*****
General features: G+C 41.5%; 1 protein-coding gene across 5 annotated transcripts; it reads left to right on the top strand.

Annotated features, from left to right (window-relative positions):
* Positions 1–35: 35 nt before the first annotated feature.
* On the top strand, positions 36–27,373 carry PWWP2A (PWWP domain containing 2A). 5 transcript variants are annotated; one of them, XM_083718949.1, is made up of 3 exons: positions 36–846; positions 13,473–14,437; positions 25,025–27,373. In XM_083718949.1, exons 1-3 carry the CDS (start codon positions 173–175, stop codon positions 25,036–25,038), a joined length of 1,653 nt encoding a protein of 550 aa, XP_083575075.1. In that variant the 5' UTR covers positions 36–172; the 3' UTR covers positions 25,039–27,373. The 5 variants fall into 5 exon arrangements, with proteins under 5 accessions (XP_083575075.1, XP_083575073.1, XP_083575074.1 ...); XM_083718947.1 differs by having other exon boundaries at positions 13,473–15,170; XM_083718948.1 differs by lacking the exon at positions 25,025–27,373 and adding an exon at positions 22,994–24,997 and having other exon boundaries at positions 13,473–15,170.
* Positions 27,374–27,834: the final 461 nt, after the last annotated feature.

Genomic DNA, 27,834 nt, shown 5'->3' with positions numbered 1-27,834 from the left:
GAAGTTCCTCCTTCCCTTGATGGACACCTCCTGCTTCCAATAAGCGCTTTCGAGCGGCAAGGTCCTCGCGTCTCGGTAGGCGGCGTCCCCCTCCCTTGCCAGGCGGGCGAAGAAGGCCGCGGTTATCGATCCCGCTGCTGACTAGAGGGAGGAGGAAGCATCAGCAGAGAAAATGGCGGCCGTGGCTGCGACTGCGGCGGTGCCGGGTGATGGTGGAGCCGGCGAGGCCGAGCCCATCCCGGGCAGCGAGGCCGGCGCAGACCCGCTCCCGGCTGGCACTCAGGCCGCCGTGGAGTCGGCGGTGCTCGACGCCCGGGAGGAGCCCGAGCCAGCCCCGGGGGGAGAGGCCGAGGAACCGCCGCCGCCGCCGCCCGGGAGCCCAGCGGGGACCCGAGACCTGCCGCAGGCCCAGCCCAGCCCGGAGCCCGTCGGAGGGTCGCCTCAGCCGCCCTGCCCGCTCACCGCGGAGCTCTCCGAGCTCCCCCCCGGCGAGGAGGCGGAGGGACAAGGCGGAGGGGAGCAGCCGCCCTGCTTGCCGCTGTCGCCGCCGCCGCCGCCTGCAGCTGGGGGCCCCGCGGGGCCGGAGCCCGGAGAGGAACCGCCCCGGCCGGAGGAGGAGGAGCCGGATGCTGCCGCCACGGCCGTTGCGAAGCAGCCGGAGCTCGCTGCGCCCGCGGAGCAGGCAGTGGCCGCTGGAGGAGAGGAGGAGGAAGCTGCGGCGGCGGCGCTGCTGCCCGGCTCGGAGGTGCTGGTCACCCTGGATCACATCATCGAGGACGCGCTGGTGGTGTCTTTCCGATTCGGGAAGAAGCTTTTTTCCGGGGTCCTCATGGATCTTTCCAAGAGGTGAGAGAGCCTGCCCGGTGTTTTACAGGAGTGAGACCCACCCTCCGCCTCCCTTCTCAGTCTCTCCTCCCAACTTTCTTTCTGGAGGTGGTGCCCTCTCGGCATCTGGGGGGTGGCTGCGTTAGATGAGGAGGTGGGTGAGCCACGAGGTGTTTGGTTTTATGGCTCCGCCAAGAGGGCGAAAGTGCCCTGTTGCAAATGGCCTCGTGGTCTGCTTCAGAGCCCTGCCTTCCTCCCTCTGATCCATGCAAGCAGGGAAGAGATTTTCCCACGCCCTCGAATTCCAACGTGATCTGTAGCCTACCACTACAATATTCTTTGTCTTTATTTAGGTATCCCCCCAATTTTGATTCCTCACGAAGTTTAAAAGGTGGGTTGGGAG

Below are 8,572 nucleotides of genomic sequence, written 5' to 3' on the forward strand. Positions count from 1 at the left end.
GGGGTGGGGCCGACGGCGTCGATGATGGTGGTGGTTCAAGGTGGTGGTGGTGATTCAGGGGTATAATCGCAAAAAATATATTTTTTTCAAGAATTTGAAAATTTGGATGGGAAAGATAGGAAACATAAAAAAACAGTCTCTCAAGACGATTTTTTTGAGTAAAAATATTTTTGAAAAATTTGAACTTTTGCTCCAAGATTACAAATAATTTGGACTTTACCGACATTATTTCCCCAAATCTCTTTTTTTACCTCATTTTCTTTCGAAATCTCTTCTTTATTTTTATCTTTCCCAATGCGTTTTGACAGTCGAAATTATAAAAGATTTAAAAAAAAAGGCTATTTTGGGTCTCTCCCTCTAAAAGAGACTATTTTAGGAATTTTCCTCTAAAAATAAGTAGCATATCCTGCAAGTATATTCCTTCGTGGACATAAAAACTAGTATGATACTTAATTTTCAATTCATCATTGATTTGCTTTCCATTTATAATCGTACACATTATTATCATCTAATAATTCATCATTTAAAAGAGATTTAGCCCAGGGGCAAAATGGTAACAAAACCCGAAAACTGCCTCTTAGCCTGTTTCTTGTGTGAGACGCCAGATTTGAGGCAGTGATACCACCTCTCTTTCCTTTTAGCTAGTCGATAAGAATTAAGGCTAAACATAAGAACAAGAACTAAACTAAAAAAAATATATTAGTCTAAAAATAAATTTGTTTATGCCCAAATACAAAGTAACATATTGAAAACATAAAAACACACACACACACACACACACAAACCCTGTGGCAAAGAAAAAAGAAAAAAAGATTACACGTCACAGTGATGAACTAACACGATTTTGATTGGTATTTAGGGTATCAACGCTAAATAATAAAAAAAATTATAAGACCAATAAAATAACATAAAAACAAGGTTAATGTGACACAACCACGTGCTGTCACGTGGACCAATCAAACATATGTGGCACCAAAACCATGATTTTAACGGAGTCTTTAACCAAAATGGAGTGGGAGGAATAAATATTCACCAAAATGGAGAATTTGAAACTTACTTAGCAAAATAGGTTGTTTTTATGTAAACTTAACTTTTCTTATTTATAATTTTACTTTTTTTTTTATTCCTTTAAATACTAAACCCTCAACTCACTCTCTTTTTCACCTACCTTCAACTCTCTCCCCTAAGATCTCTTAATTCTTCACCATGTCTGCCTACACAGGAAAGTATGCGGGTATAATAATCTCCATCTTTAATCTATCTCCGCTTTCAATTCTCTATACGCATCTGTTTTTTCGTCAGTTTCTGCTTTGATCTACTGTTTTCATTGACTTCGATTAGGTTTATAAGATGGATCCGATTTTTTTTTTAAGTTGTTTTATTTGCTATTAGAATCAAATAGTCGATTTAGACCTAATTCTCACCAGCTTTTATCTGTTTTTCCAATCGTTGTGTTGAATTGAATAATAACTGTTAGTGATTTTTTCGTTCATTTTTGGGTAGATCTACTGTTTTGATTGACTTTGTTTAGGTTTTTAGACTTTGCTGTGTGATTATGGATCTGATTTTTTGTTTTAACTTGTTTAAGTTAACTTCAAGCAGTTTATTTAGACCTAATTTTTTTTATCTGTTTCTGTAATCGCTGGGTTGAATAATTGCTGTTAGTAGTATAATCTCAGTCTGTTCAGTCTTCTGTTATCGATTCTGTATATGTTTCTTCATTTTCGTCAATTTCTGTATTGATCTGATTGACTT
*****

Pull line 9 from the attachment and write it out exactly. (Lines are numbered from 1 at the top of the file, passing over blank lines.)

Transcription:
GGGGTGGGGCCGACGGCGTCGATGATGGTGGTGGTTCAAGGTGGTGGTGGTGATTCAGGGGTATAATCGCAAAAAATATATTTTTTTCAAGAATTTGAAAATTTGGATGGGAAAGATAGGAAACATAAAAAAACAGTCTCTCAAGACGATTTTTTTGAGTAAAAATATTTTTGAAAAATTTGAACTTTTGCTCCAAGATTACAAATAATTTGGACTTTACCGACATTATTTCCCCAAATCTCTTTTTTTACCTCATTTTCTTTCGAAATCTCTTCTTTATTTTTATCTTTCCCAATGCGTTTTGACAGTCGAAATTATAAAAGATTTAAAAAAAAAGGCTATTTTGGGTCTCTCCCTCTAAAAGAGACTATTTTAGGAATTTTCCTCTAAAAATAAGTAGCATATCCTGCAAGTATATTCCTTCGTGGACATAAAAACTAGTATGATACTTAATTTTCAATTCATCATTGATTTGCTTTCCATTTATAATCGTACACATTATTATCATCTAATAATTCATCATTTAAAAGAGATTTAGCCCAGGGGCAAAATGGTAACAAAACCCGAAAACTGCCTCTTAGCCTGTTTCTTGTGTGAGACGCCAGATTTGAGGCAGTGATACCACCTCTCTTTCCTTTTAGCTAGTCGATAAGAATTAAGGCTAAACATAAGAACAAGAACTAAACTAAAAAAAATATATTAGTCTAAAAATAAATTTGTTTATGCCCAAATACAAAGTAACATATTGAAAACATAAAAACACACACACACACACACACACAAACCCTGTGGCAAAGAAAAAAGAAAAAAAGATTACACGTCACAGTGATGAACTAACACGATTTTGATTGGTATTTAGGGTATCAACGCTAAATAATAAAAAAAATTATAAGACCAATAAAATAACATAAAAACAAGGTTAATGTGACACAACCACGTGCTGTCACGTGGACCAATCAAACATATGTGGCACCAAAACCATGATTTTAACGGAGTCTTTAACCAAAATGGAGTGGGAGGAATAAATATTCACCAAAATGGAGAATTTGAAACTTACTTAGCAAAATAGGTTGTTTTTATGTAAACTTAACTTTTCTTATTTATAATTTTACTTTTTTTTTTATTCCTTTAAATACTAAACCCTCAACTCACTCTCTTTTTCACCTACCTTCAACTCTCTCCCCTAAGATCTCTTAATTCTTCACCATGTCTGCCTACACAGGAAAGTATGCGGGTATAATAATCTCCATCTTTAATCTATCTCCGCTTTCAATTCTCTATACGCATCTGTTTTTTCGTCAGTTTCTGCTTTGATCTACTGTTTTCATTGACTTCGATTAGGTTTATAAGATGGATCCGATTTTTTTTTTAAGTTGTTTTATTTGCTATTAGAATCAAATAGTCGATTTAGACCTAATTCTCACCAGCTTTTATCTGTTTTTCCAATCGTTGTGTTGAATTGAATAATAACTGTTAGTGATTTTTTCGTTCATTTTTGGGTAGATCTACTGTTTTGATTGACTTTGTTTAGGTTTTTAGACTTTGCTGTGTGATTATGGATCTGATTTTTTGTTTTAACTTGTTTAAGTTAACTTCAAGCAGTTTATTTAGACCTAATTTTTTTTATCTGTTTCTGTAATCGCTGGGTTGAATAATTGCTGTTAGTAGTATAATCTCAGTCTGTTCAGTCTTCTGTTATCGATTCTGTATATGTTTCTTCATTTTCGTCAATTTCTGTATTGATCTGATTGACTT